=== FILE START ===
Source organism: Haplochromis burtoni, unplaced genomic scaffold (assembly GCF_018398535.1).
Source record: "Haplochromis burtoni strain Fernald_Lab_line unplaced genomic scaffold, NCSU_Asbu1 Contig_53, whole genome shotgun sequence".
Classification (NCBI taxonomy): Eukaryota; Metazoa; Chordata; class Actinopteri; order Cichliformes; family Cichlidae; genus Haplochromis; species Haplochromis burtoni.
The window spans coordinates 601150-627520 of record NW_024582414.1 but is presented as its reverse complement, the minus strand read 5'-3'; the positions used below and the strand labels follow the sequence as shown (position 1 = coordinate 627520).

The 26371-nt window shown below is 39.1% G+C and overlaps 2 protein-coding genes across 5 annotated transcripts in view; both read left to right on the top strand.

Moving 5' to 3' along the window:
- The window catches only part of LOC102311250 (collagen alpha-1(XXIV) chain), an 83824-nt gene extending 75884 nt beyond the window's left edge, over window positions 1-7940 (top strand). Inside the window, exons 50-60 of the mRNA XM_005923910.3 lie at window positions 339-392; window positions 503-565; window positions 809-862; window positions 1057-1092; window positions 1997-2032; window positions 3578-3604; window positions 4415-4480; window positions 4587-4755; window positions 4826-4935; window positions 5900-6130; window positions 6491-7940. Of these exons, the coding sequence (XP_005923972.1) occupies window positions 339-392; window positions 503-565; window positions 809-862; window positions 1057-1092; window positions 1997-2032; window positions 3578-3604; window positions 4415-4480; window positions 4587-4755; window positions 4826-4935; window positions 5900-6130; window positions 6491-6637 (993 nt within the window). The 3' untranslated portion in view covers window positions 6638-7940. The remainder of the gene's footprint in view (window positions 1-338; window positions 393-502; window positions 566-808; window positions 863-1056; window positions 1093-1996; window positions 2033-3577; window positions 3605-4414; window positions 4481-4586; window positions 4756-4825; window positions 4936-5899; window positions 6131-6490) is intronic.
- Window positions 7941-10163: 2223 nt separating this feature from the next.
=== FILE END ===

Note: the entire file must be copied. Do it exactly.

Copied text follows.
Source organism: Haplochromis burtoni, unplaced genomic scaffold (assembly GCF_018398535.1).
Source record: "Haplochromis burtoni strain Fernald_Lab_line unplaced genomic scaffold, NCSU_Asbu1 Contig_53, whole genome shotgun sequence".
Classification (NCBI taxonomy): Eukaryota; Metazoa; Chordata; class Actinopteri; order Cichliformes; family Cichlidae; genus Haplochromis; species Haplochromis burtoni.
The window spans coordinates 601150-627520 of record NW_024582414.1 but is presented as its reverse complement, the minus strand read 5'-3'; the positions used below and the strand labels follow the sequence as shown (position 1 = coordinate 627520).

The 26371-nt window shown below is 39.1% G+C and overlaps 2 protein-coding genes across 5 annotated transcripts in view; both read left to right on the top strand.

Moving 5' to 3' along the window:
- The window catches only part of LOC102311250 (collagen alpha-1(XXIV) chain), an 83824-nt gene extending 75884 nt beyond the window's left edge, over window positions 1-7940 (top strand). Inside the window, exons 50-60 of the mRNA XM_005923910.3 lie at window positions 339-392; window positions 503-565; window positions 809-862; window positions 1057-1092; window positions 1997-2032; window positions 3578-3604; window positions 4415-4480; window positions 4587-4755; window positions 4826-4935; window positions 5900-6130; window positions 6491-7940. Of these exons, the coding sequence (XP_005923972.1) occupies window positions 339-392; window positions 503-565; window positions 809-862; window positions 1057-1092; window positions 1997-2032; window positions 3578-3604; window positions 4415-4480; window positions 4587-4755; window positions 4826-4935; window positions 5900-6130; window positions 6491-6637 (993 nt within the window). The 3' untranslated portion in view covers window positions 6638-7940. The remainder of the gene's footprint in view (window positions 1-338; window positions 393-502; window positions 566-808; window positions 863-1056; window positions 1093-1996; window positions 2033-3577; window positions 3605-4414; window positions 4481-4586; window positions 4756-4825; window positions 4936-5899; window positions 6131-6490) is intronic.
- Window positions 7941-10163: 2223 nt separating this feature from the next.